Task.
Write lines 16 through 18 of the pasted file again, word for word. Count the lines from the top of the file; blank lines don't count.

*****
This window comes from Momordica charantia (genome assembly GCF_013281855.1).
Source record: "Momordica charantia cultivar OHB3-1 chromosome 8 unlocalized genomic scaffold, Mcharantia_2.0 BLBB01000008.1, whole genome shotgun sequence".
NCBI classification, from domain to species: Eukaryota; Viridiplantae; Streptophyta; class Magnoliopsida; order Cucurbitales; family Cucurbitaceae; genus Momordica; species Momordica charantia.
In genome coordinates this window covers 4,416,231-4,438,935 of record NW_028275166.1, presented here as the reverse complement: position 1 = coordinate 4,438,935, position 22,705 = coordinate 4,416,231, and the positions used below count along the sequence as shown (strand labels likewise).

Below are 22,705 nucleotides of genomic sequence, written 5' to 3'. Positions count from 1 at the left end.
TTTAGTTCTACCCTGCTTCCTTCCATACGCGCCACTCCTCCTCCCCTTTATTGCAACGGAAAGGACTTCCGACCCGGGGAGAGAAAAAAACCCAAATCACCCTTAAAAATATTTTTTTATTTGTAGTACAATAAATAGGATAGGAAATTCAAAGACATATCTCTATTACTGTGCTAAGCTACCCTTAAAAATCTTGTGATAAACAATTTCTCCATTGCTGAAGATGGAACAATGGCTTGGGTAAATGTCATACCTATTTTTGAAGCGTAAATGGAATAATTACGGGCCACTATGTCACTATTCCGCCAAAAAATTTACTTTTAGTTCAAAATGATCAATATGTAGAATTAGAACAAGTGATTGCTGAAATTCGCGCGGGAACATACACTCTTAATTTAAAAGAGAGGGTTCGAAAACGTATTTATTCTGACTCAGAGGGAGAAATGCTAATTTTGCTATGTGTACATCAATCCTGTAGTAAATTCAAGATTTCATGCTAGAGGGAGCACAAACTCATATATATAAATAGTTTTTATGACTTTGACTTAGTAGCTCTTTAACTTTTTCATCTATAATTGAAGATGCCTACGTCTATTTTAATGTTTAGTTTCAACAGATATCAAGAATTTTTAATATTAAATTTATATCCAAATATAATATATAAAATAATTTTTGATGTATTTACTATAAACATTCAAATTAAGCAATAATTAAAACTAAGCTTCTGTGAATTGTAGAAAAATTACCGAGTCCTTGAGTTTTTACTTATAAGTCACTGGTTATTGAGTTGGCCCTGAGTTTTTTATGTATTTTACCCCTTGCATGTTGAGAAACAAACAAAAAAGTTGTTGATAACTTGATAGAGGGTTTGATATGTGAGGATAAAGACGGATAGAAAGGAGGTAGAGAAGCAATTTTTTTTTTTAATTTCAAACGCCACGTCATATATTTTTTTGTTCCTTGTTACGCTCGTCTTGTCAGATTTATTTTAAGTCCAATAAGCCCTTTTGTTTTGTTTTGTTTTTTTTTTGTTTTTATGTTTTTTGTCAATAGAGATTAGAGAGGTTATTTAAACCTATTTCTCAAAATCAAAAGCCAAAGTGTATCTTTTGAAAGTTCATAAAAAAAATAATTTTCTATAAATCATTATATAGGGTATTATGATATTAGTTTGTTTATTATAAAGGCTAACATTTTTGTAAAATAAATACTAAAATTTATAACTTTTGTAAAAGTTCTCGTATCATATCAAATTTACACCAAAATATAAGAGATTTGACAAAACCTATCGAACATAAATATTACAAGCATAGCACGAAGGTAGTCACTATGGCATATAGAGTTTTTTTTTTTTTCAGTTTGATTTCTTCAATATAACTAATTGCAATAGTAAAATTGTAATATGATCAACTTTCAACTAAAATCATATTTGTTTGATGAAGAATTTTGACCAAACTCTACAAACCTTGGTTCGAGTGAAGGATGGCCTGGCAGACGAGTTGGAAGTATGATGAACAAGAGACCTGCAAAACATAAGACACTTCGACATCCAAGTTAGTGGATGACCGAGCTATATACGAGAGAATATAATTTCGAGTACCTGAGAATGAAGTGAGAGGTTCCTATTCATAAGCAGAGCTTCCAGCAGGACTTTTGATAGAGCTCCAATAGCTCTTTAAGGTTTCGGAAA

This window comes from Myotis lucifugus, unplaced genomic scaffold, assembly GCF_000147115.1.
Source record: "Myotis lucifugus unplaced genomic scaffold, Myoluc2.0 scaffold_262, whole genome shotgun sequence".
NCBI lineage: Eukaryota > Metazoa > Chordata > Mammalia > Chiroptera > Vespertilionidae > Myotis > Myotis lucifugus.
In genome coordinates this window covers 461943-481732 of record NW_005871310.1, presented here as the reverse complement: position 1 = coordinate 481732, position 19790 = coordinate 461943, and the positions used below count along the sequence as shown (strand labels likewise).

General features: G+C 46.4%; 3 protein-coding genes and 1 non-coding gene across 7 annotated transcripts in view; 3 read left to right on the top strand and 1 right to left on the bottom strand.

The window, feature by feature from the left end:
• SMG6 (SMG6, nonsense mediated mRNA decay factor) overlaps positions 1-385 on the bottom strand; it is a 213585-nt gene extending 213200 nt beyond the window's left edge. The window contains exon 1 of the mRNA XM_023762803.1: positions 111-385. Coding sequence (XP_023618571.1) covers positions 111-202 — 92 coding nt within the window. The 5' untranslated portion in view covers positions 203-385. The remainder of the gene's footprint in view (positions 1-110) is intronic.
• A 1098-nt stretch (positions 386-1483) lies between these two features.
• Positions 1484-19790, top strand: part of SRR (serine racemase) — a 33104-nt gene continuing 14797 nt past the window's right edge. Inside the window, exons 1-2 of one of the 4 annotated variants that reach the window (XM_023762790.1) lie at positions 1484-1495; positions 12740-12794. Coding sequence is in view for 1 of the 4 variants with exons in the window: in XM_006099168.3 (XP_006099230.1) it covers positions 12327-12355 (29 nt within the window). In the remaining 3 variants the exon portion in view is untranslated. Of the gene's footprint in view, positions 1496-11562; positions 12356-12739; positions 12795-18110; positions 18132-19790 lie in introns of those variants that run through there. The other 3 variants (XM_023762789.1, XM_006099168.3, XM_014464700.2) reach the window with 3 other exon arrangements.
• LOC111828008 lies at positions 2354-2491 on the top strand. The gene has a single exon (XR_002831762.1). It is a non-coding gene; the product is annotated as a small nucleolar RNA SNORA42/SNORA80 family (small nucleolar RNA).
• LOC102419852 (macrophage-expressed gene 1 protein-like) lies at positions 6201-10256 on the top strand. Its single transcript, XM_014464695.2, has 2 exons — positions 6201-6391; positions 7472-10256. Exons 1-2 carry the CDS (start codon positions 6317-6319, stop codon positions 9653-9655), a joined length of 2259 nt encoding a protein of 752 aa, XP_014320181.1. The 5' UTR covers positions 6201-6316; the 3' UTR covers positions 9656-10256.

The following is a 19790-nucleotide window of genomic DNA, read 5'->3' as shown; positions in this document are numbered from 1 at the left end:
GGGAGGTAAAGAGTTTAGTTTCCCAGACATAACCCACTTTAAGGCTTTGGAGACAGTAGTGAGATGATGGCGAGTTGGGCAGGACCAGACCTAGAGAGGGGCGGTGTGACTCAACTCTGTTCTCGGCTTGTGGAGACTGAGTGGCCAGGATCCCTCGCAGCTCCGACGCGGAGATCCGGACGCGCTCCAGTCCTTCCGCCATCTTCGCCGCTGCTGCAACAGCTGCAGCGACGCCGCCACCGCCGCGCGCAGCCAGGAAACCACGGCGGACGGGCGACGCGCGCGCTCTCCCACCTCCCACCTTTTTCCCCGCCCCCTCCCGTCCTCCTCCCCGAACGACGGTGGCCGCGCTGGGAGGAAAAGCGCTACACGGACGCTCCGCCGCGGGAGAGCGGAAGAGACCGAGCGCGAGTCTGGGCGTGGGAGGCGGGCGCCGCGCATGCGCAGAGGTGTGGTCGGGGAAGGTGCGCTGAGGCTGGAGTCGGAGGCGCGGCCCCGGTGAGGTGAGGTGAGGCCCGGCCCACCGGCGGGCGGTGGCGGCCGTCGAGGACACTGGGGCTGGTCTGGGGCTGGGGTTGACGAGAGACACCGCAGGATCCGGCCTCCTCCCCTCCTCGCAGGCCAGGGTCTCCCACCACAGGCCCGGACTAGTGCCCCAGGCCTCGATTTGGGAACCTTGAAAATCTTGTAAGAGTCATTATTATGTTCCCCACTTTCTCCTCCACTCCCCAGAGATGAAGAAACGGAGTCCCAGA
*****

• LOC111828008 lies at positions 2354-2491 on the top strand. The gene has a single exon (XR_002831762.1). It is a non-coding gene; the product is annotated as a small nucleolar RNA SNORA42/SNORA80 family (small nucleolar RNA).
• LOC102419852 (macrophage-expressed gene 1 protein-like) lies at positions 6201-10256 on the top strand. Its single transcript, XM_014464695.2, has 2 exons — positions 6201-6391; positions 7472-10256. Exons 1-2 carry the CDS (start codon positions 6317-6319, stop codon positions 9653-9655), a joined length of 2259 nt encoding a protein of 752 aa, XP_014320181.1. The 5' UTR covers positions 6201-6316; the 3' UTR covers positions 9656-10256.

The following is a 19790-nucleotide window of genomic DNA, read 5'->3' as shown; positions in this document are numbered from 1 at the left end: